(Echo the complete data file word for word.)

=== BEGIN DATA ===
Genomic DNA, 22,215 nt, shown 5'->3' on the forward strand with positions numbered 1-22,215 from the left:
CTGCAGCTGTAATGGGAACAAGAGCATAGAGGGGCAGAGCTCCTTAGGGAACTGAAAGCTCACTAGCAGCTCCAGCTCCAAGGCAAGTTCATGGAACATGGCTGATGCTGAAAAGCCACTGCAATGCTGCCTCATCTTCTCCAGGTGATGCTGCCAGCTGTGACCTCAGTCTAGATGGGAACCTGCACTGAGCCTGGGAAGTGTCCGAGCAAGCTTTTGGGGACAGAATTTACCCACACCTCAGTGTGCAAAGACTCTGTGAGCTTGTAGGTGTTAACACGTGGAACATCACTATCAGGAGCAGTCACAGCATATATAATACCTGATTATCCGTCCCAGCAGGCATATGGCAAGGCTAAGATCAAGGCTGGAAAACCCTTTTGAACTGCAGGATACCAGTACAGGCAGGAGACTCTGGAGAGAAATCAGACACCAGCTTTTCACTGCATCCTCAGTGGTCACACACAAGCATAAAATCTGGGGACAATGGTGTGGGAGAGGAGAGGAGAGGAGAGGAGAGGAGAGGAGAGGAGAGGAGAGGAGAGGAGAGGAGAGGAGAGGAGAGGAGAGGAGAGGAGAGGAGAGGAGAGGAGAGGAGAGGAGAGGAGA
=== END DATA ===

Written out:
Genomic DNA, 22,215 nt, shown 5'->3' on the forward strand with positions numbered 1-22,215 from the left:
CTGCAGCTGTAATGGGAACAAGAGCATAGAGGGGCAGAGCTCCTTAGGGAACTGAAAGCTCACTAGCAGCTCCAGCTCCAAGGCAAGTTCATGGAACATGGCTGATGCTGAAAAGCCACTGCAATGCTGCCTCATCTTCTCCAGGTGATGCTGCCAGCTGTGACCTCAGTCTAGATGGGAACCTGCACTGAGCCTGGGAAGTGTCCGAGCAAGCTTTTGGGGACAGAATTTACCCACACCTCAGTGTGCAAAGACTCTGTGAGCTTGTAGGTGTTAACACGTGGAACATCACTATCAGGAGCAGTCACAGCATATATAATACCTGATTATCCGTCCCAGCAGGCATATGGCAAGGCTAAGATCAAGGCTGGAAAACCCTTTTGAACTGCAGGATACCAGTACAGGCAGGAGACTCTGGAGAGAAATCAGACACCAGCTTTTCACTGCATCCTCAGTGGTCACACACAAGCATAAAATCTGGGGACAATGGTGTGGGAGAGGAGAGGAGAGGAGAGGAGAGGAGAGGAGAGGAGAGGAGAGGAGAGGAGAGGAGAGGAGAGGAGAGGAGAGGAGAGGAGAGGAGAGGAGAGGAGAGGAGAGGAGAGGAGA